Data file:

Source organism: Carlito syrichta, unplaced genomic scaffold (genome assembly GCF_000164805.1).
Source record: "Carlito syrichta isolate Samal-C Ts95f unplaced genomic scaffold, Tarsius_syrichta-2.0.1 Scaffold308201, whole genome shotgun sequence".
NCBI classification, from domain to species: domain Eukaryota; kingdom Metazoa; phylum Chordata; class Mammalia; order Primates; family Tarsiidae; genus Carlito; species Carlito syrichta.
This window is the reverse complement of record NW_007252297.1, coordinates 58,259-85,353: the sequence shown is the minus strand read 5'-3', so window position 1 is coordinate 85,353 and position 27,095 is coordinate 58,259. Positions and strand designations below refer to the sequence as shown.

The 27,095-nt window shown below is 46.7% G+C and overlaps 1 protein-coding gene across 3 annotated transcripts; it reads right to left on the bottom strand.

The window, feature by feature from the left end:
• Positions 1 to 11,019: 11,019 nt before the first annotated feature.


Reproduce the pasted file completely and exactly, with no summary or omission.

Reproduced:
Source organism: Carlito syrichta, unplaced genomic scaffold (genome assembly GCF_000164805.1).
Source record: "Carlito syrichta isolate Samal-C Ts95f unplaced genomic scaffold, Tarsius_syrichta-2.0.1 Scaffold308201, whole genome shotgun sequence".
NCBI classification, from domain to species: domain Eukaryota; kingdom Metazoa; phylum Chordata; class Mammalia; order Primates; family Tarsiidae; genus Carlito; species Carlito syrichta.
This window is the reverse complement of record NW_007252297.1, coordinates 58,259-85,353: the sequence shown is the minus strand read 5'-3', so window position 1 is coordinate 85,353 and position 27,095 is coordinate 58,259. Positions and strand designations below refer to the sequence as shown.

The 27,095-nt window shown below is 46.7% G+C and overlaps 1 protein-coding gene across 3 annotated transcripts; it reads right to left on the bottom strand.

The window, feature by feature from the left end:
• Positions 1 to 11,019: 11,019 nt before the first annotated feature.